Man shot by officer to be retried on criminal threatening charge
Belfast — A man who was shot by a Belfast police officer during a June 2011 traffic stop will be retried on the one charge jurors were unable to arrive at a decision about at the end of his October trial.
Following the criminal trial of 28-year-old Benjamin Thompson of Belfast, jurors returned guilty verdicts on three of the five charges he faced in connection with the June 8, 2011, traffic stop — keeping a loaded firearm in a motor vehicle, operating under the influence (with one prior conviction) and failure to stop for a police officer. Jurors additionally found Thompson not guilty of threatening display of a weapon, but told Justice Robert Murray they were deadlocked after four hours of deliberation on the criminal threatening with a dangerous weapon charge.
Tuesday, Dec. 4, Waldo County Deputy District Attorney Eric Walker said Thompson's sentencing hearing, which was tentatively scheduled to take place Thursday, Nov. 29, has been continued because the state intends to retry Thompson on the criminal threatening charge.
Court documents state that Thompson initially caught the attention of law enforcement when Searsport Police Officer Eric Marcel attempted to stop his vehicle for a loud exhaust on Brock Road.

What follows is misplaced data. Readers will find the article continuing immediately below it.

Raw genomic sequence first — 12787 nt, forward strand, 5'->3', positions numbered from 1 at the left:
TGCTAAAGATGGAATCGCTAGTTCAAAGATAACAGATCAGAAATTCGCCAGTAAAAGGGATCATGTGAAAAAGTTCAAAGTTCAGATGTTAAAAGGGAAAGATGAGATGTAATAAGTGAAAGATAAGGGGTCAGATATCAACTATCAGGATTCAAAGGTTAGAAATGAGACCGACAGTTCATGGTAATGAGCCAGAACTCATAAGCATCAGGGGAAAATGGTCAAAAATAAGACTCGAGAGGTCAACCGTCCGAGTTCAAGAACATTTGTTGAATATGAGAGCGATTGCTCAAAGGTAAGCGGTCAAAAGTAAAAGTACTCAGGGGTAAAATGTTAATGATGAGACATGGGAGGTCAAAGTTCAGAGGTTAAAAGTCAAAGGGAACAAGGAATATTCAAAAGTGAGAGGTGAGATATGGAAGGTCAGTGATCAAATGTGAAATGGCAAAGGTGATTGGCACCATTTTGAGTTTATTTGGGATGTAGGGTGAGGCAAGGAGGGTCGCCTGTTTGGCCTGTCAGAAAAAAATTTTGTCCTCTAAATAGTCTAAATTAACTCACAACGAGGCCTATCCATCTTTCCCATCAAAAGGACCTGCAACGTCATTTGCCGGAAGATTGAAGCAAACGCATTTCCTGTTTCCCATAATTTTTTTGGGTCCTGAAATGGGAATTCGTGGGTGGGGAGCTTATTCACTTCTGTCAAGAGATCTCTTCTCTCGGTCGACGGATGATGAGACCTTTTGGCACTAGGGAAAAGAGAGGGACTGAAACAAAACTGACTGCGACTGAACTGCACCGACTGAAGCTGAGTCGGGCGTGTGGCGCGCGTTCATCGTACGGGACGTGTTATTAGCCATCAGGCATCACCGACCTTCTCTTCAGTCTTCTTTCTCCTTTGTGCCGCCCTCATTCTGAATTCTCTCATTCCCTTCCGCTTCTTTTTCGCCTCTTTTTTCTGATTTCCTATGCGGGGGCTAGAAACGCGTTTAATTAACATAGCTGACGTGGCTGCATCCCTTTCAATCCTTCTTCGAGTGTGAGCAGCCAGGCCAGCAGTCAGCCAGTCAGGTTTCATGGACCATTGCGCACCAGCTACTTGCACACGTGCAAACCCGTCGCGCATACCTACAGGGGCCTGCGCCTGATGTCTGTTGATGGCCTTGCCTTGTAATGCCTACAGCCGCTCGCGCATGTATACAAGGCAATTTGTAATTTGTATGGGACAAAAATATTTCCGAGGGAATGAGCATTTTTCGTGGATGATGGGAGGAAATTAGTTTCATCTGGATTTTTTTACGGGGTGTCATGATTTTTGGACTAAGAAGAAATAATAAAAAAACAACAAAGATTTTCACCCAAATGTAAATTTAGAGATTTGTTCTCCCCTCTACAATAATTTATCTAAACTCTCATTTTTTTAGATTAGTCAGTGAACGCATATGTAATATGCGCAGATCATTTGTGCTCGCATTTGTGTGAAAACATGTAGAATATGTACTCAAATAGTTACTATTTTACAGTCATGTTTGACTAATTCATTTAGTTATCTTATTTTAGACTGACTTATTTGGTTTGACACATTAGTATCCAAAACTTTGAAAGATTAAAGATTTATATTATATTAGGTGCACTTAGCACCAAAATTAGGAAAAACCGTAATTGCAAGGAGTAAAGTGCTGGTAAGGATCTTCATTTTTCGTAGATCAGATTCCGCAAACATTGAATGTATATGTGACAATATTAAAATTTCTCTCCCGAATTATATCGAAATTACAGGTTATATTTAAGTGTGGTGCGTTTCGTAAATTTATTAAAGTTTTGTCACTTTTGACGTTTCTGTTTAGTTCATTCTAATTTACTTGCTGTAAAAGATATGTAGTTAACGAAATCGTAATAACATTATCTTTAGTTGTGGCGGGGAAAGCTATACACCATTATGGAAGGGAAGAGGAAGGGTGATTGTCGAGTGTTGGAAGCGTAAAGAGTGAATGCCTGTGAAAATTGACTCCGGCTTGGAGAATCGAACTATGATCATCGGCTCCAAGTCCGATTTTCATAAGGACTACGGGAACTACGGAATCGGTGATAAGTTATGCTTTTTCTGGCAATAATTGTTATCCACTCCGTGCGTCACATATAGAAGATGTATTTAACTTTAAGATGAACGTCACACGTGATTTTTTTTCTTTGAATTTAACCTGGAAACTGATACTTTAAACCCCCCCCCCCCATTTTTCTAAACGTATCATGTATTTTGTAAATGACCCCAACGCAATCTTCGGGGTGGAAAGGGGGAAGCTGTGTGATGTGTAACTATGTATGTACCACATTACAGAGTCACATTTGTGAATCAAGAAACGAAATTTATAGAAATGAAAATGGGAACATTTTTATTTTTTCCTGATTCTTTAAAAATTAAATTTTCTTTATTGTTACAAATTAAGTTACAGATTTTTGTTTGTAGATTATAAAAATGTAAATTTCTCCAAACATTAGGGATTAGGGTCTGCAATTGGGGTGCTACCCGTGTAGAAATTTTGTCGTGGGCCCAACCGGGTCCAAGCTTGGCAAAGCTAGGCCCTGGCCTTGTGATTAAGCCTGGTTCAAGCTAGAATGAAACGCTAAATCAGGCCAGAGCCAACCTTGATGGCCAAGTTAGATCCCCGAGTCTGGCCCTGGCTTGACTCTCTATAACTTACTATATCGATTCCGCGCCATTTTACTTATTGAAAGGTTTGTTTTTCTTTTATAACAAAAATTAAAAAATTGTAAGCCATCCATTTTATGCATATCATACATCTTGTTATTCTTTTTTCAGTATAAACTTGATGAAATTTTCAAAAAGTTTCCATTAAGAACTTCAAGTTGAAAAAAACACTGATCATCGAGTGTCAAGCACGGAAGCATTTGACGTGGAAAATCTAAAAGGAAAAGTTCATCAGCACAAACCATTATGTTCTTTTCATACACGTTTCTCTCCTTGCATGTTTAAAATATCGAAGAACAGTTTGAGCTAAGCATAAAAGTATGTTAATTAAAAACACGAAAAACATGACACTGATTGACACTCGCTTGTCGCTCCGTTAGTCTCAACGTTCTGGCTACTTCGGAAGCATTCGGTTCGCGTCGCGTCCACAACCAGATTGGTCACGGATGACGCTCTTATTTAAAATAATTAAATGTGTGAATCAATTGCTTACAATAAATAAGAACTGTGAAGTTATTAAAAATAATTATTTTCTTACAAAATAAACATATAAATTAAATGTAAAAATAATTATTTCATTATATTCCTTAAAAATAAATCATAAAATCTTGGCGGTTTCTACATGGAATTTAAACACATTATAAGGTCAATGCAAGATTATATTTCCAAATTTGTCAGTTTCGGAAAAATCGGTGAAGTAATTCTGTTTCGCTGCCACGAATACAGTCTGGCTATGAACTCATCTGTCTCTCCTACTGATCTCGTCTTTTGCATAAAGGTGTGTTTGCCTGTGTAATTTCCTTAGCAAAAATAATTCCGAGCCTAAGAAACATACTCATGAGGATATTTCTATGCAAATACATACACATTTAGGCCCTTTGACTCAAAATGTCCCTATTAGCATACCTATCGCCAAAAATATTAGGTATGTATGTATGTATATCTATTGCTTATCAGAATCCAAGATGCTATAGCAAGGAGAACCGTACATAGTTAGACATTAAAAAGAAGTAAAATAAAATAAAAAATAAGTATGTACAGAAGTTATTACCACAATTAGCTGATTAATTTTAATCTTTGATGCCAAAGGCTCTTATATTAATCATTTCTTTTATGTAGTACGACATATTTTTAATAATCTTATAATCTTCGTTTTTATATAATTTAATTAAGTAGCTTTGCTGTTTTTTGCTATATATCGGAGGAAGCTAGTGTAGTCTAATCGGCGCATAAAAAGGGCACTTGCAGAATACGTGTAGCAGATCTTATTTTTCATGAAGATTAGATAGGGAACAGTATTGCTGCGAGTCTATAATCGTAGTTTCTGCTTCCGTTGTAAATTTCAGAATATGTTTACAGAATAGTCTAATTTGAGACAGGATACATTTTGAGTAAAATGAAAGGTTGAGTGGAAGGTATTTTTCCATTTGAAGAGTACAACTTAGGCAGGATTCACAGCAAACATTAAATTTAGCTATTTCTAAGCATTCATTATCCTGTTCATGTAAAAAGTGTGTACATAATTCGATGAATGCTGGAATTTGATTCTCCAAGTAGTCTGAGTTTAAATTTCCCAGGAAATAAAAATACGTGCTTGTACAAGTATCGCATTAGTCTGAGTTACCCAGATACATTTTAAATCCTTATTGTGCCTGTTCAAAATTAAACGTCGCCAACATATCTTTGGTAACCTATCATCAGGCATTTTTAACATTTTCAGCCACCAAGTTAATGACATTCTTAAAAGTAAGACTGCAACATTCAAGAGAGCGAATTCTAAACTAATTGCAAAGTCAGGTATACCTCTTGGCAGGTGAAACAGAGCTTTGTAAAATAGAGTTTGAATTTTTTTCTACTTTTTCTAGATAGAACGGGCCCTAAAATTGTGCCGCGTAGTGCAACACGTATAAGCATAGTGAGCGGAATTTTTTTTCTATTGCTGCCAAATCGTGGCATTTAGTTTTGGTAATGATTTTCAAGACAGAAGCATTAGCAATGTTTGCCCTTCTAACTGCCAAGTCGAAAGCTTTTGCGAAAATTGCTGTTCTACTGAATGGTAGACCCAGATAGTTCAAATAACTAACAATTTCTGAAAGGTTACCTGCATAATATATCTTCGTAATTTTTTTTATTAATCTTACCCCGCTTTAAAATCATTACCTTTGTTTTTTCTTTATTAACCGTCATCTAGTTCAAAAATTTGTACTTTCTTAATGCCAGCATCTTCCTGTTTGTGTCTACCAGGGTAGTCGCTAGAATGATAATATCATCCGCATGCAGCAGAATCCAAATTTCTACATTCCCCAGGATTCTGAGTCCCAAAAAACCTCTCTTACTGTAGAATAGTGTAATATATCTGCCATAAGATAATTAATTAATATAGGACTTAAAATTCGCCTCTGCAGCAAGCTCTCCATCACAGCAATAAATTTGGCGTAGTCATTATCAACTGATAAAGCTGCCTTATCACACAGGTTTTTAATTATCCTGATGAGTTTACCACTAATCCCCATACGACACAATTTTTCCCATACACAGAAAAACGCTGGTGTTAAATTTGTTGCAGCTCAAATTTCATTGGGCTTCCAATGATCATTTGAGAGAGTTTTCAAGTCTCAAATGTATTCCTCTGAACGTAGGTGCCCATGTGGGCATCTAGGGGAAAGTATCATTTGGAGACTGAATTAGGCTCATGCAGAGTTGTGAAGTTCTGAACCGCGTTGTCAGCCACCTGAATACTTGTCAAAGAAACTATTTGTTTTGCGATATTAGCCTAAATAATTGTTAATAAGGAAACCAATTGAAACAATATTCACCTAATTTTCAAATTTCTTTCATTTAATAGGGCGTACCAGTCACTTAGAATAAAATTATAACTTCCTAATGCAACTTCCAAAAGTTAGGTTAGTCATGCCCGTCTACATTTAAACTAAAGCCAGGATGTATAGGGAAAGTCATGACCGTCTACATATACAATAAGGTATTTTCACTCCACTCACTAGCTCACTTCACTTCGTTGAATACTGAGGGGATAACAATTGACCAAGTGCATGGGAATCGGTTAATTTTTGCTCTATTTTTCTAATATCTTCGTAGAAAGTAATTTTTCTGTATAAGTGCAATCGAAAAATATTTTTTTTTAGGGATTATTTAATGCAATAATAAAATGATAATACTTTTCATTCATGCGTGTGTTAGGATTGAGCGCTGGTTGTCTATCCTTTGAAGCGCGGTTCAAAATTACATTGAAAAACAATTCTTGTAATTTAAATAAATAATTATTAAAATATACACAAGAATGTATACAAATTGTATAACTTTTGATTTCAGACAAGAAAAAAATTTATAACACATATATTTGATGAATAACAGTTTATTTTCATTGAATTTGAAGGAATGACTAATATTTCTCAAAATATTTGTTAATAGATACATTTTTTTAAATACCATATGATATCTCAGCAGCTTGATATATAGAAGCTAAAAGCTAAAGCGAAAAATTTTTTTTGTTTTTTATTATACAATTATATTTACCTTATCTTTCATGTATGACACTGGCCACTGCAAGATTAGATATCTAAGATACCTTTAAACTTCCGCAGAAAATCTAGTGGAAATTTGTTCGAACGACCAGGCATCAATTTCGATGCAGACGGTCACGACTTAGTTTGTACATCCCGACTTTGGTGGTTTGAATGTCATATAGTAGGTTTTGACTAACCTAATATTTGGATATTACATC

When Thompson arrived at the intersection of Route 141 and Smart Road in Belfast, Belfast Police Officer Dan Fitzpatrick executed the traffic stop. Thompson then reportedly stepped out of the vehicle and brandished a shotgun. Fitzpatrick, according to court records, ordered Thompson to drop the weapon. When Thompson did not comply, Fitzpatrick shot him.
Thompson, a veteran of the Iraq war, was arrested at a relative's home in Searsmont on June 29, 2011, after he was released from Maine VA Medical Center in Augusta, where he was treated for his wounds. Thompson has since been free on $5,000 cash bail, and he has remained free on post-conviction bail since the conclusion of the trial.
Thompson's military service was a key element of his defense throughout the three-day trial. During the trial, Thompson's defense attorney, Steven C. Peterson, argued Thompson's actions on the night of the incident were directly linked to Post Traumatic Stress Disorder, a condition Peterson and several of the defense's expert witnesses contended Thompson suffers from as a result of two tours he completed in Iraq.
Walker told The Republican Journal the trial would likely move ahead in February 2013.